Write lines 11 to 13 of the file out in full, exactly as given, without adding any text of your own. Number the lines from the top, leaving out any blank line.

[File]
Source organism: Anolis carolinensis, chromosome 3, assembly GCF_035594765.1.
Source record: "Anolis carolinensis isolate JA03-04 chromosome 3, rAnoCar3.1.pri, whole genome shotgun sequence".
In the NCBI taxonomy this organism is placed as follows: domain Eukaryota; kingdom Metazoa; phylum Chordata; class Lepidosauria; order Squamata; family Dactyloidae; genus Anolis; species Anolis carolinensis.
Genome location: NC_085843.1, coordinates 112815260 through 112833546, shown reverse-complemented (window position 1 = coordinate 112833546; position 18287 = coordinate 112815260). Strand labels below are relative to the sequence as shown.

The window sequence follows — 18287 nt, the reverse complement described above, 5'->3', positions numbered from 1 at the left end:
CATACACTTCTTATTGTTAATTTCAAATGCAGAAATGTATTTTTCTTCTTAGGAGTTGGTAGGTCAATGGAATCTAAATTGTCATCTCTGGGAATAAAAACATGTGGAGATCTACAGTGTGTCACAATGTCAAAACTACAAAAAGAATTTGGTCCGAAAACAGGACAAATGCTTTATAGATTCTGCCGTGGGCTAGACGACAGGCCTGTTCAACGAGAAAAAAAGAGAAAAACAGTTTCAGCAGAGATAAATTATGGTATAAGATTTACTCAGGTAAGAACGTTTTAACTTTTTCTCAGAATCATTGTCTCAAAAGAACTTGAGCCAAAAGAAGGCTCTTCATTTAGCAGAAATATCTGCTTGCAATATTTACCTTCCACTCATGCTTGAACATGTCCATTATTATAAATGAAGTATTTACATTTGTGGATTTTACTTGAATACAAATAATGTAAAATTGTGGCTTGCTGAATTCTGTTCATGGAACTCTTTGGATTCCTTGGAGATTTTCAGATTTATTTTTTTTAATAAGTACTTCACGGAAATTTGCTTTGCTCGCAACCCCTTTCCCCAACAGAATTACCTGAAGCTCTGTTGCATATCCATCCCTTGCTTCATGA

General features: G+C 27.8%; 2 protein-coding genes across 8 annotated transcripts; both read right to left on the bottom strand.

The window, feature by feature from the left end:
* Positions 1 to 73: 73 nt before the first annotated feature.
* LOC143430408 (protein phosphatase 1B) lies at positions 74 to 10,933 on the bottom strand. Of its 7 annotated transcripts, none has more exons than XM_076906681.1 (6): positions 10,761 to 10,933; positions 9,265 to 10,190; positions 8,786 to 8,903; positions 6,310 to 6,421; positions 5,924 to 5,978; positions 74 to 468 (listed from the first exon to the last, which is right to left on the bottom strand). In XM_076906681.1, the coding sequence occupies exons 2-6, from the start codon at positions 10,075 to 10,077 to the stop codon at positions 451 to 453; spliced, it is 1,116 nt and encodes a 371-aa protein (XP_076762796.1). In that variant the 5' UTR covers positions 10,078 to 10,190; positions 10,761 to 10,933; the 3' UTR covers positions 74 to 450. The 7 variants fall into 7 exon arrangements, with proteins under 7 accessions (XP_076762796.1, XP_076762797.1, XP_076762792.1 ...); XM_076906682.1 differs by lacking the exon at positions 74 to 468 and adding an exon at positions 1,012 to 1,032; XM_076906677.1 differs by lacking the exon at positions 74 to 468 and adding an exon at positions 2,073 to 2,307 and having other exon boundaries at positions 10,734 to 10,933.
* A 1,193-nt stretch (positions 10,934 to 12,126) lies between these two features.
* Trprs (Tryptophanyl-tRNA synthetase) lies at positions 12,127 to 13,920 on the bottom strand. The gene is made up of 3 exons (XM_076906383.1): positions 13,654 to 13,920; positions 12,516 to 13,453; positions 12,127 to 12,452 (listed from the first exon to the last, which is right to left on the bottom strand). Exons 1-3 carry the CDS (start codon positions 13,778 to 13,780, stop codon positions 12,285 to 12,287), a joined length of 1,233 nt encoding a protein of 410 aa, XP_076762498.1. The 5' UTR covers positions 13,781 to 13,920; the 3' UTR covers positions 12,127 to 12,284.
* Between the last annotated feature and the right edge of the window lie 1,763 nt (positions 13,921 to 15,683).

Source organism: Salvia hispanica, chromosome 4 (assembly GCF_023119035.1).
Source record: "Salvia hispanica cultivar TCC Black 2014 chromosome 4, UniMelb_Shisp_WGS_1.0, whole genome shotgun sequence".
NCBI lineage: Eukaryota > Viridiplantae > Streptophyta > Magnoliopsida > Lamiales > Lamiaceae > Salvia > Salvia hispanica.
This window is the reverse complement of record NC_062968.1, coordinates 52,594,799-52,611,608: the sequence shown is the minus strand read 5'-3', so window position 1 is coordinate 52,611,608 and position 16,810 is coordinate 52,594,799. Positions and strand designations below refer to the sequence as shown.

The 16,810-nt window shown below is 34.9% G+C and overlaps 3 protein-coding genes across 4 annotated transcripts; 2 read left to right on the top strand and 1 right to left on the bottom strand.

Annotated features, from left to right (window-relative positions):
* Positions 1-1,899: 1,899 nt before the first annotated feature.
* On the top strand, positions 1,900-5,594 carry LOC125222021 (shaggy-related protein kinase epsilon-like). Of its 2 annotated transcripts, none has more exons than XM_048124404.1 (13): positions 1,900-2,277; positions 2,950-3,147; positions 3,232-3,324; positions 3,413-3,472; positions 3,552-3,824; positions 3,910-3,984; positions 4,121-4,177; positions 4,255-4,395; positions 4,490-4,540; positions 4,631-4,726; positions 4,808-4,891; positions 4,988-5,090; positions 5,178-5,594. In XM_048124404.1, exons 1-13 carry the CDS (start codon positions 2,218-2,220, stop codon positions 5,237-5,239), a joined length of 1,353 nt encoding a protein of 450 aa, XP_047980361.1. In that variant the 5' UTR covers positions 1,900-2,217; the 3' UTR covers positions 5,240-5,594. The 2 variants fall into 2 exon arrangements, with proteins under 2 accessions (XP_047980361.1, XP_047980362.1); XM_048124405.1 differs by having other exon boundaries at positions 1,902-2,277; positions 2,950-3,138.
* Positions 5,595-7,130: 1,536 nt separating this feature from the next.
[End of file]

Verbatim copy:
* A 1,193-nt stretch (positions 10,934 to 12,126) lies between these two features.
* Trprs (Tryptophanyl-tRNA synthetase) lies at positions 12,127 to 13,920 on the bottom strand. The gene is made up of 3 exons (XM_076906383.1): positions 13,654 to 13,920; positions 12,516 to 13,453; positions 12,127 to 12,452 (listed from the first exon to the last, which is right to left on the bottom strand). Exons 1-3 carry the CDS (start codon positions 13,778 to 13,780, stop codon positions 12,285 to 12,287), a joined length of 1,233 nt encoding a protein of 410 aa, XP_076762498.1. The 5' UTR covers positions 13,781 to 13,920; the 3' UTR covers positions 12,127 to 12,284.
* Between the last annotated feature and the right edge of the window lie 1,763 nt (positions 13,921 to 15,683).